- It’s not a smart idea to use lightweight, fragile fabrics. Since the nails are so large and a Finish nailer is so strong, thin materials are likely to be broken.
- If you want to use pneumatic nailers, you’ll need to buy an air compressor if you don’t already have one.
When Should You Use a Brad or Finish Nailer?
Deciding whether to use a Brad or Finish nailer is a difficult task. The weight and thickness of whatever you’re nailing can play a big role in how long it takes. If you’re dealing with hardwood or heavy plywood, you’ll need to use a Finish nailer instead of a Brad nailer, because most Brad nailers won’t be able to handle it.
If you’re working with thinner wood, though, you’ll need to use a Brad nailer instead of a Finish nailer, as a Finish nailer might break the wood.
In general, most people would find a Finish nailer more useful than a Brad nailer. So, if you’re trying to decide which one to get for your tool shed, I’d prefer the Finish nailer.
Finally, when it comes to the controversy of Brad nailers vs. Finish nailers, it is fairly obvious that Brad nailers are ideal for delicate jobs and accents, whereas Finish nailers are ideal for tougher, harder materials such as crowns molding. You can’t go wrong for either one and anything in between.
If you’re considering buying a Finishing nail gun but can’t settle between a Brad nailer and a Finish nailer, remember the types of projects you’ll be working on more often. If you want to do a lot of small woodworking ventures, such as making photo frames or jewelry boxes, you can use a Brad nailer.
FAQ: Brad Nailer vs Finish Nailer
I’ll respond to some of the most often asked questions about Brad and Finishing nailers.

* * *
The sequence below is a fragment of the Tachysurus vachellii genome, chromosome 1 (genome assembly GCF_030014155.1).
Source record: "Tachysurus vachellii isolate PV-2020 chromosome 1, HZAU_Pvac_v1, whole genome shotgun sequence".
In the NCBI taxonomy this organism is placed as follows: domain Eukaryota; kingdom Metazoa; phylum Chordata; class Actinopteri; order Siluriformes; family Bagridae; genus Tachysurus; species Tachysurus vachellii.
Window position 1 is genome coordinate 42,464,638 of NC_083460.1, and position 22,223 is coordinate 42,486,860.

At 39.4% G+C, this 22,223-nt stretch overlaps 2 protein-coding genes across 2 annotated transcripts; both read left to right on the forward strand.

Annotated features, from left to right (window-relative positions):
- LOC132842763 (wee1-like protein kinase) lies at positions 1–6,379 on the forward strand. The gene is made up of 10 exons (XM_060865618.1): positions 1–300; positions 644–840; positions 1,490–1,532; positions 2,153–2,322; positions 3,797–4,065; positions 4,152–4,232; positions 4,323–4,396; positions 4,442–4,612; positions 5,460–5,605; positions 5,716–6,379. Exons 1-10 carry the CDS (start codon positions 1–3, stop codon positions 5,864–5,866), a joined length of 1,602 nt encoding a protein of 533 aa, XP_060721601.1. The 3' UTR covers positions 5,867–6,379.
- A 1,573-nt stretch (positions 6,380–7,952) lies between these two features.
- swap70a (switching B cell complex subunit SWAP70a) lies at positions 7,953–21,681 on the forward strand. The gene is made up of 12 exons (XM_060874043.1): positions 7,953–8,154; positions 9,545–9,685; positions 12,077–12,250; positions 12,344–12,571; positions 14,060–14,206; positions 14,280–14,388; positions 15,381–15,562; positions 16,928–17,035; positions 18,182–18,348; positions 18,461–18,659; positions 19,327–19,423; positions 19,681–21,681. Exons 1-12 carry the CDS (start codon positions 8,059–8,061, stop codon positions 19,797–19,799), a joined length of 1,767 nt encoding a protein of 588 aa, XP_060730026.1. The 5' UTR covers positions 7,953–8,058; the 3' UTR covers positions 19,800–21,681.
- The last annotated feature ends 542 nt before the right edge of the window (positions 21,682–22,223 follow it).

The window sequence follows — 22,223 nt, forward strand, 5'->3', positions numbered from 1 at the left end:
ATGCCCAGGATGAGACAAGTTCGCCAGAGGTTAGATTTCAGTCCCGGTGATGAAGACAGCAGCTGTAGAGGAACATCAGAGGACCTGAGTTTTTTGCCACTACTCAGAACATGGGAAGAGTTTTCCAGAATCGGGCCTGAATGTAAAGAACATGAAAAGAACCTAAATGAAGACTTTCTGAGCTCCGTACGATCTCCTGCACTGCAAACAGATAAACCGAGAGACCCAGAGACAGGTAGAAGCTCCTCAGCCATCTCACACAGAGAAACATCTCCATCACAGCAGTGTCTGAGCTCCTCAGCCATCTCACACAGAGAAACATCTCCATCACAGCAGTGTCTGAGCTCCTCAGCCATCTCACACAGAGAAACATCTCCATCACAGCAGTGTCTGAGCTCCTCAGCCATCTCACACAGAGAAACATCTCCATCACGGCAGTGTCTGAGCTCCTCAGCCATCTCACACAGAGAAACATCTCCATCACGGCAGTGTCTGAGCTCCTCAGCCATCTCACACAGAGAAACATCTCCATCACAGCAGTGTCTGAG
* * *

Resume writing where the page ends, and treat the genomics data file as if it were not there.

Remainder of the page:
Will I trim with Brad nails?
Yes, really. For lightweight trims and glues, the Brad nail is a great option.
For Trimming, Which Nail Gun Should I Use?
Since “trim” may refer to a wide range of Finish moldings and materials. You’ll need a Finish nail gun for door and window trim. You should use a Brad nailer for small or decorative moldings.
Is It Possible to Use 16 Gauge Nails On an 18 Gauge Nailer?
No, it’s not valid. This will trigger a nail jam. A 16 gauge nail is larger in dimension. Normally, an 18 gauge Finish nailer with a narrow hole at the nose tip would not be able to fire these. Attempting to use a larger nail will degrade the accuracy of your Brad nail and can cause harm to the weapon.
For Crown Molding, Which Nailer is Best?
In most cases, a Brad nailer would do because molds are lightweight. On the other hand, Broad crown moldings are typically heavy and cannot be supported by Brads. So I would prefer A 16 gauge Finish nail gun.
Which One Is the Best Nail Gun for Baseboards?
It’s best to use a Finish nail gun to mount the baseboard to walls because 15g and 16g nails are stronger and have better-staying strength than 18g Brad nails. Quarter round and shoe molding can be easily attached to baseboards using a Brad nailer.